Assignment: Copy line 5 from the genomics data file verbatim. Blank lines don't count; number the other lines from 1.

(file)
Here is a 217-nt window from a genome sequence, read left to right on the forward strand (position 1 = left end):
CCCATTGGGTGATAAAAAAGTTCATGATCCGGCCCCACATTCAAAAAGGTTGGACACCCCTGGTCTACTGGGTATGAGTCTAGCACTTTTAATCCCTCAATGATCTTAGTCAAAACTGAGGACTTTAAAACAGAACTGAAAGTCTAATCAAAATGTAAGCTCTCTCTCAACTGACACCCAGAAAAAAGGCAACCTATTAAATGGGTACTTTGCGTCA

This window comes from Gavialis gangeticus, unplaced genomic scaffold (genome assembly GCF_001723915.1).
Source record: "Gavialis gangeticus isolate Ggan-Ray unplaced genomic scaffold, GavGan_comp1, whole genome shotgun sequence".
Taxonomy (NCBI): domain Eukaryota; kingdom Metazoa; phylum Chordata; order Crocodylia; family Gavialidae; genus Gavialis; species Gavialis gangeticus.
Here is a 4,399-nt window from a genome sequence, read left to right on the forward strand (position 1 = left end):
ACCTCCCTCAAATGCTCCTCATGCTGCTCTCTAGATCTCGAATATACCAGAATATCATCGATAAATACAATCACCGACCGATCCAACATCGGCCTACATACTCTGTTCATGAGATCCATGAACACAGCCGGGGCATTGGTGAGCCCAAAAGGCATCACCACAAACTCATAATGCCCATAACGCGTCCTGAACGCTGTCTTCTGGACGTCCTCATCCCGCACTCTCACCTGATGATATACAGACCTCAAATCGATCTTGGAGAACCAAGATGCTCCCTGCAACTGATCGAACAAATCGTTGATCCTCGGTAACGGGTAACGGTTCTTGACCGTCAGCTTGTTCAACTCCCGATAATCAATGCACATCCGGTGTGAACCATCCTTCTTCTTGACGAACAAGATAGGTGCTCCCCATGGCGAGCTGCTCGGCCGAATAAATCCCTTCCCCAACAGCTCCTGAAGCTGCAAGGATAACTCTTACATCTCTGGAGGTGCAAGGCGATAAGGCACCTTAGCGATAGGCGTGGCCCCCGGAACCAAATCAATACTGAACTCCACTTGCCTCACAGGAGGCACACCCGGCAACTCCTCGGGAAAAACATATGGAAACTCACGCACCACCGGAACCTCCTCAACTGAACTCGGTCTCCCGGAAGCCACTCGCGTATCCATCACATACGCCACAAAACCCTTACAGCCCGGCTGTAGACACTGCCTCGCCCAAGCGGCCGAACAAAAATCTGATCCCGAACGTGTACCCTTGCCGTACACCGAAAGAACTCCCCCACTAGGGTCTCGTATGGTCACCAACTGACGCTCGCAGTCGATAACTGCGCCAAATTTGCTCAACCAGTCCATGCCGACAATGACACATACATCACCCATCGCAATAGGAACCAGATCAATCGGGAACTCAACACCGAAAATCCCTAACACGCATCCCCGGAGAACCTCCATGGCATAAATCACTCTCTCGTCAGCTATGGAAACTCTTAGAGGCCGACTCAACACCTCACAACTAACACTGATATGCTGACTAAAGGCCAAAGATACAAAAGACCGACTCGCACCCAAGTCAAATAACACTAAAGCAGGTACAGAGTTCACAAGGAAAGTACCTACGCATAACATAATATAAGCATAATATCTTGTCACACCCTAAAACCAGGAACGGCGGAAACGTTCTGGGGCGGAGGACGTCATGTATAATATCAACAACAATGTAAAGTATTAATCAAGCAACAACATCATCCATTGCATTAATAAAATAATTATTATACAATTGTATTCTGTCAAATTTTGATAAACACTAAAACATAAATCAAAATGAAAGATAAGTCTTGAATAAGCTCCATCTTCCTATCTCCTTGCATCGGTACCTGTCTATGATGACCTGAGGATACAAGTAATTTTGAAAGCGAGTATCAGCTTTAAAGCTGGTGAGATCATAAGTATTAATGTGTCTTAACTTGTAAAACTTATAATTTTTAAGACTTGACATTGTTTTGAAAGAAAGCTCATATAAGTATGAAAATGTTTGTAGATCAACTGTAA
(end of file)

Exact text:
Taxonomy (NCBI): domain Eukaryota; kingdom Metazoa; phylum Chordata; order Crocodylia; family Gavialidae; genus Gavialis; species Gavialis gangeticus.